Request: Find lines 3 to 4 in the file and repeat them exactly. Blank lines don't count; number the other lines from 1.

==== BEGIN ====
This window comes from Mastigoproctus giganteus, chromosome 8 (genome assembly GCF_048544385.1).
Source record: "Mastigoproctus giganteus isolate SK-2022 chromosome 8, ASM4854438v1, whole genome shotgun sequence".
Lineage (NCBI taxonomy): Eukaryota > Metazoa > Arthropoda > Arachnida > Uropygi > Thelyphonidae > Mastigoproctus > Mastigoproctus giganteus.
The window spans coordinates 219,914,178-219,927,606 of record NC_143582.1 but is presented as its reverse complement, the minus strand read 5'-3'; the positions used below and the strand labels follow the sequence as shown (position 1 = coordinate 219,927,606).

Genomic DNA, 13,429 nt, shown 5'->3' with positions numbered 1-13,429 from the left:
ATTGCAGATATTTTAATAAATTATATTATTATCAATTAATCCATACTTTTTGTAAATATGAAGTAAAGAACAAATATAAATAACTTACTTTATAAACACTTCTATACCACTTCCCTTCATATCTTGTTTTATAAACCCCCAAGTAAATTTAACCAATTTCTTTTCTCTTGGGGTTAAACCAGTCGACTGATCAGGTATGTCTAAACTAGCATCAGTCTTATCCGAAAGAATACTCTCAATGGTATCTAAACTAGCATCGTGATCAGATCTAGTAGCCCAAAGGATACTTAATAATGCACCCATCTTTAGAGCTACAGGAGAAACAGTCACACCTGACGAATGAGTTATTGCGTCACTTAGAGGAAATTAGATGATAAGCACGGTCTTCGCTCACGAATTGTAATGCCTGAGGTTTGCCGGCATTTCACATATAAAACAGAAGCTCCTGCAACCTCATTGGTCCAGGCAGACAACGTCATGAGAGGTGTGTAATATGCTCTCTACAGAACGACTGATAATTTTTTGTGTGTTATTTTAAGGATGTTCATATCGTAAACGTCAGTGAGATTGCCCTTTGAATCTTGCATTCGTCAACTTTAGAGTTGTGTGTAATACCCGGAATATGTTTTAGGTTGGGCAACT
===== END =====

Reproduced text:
Lineage (NCBI taxonomy): Eukaryota > Metazoa > Arthropoda > Arachnida > Uropygi > Thelyphonidae > Mastigoproctus > Mastigoproctus giganteus.
The window spans coordinates 219,914,178-219,927,606 of record NC_143582.1 but is presented as its reverse complement, the minus strand read 5'-3'; the positions used below and the strand labels follow the sequence as shown (position 1 = coordinate 219,927,606).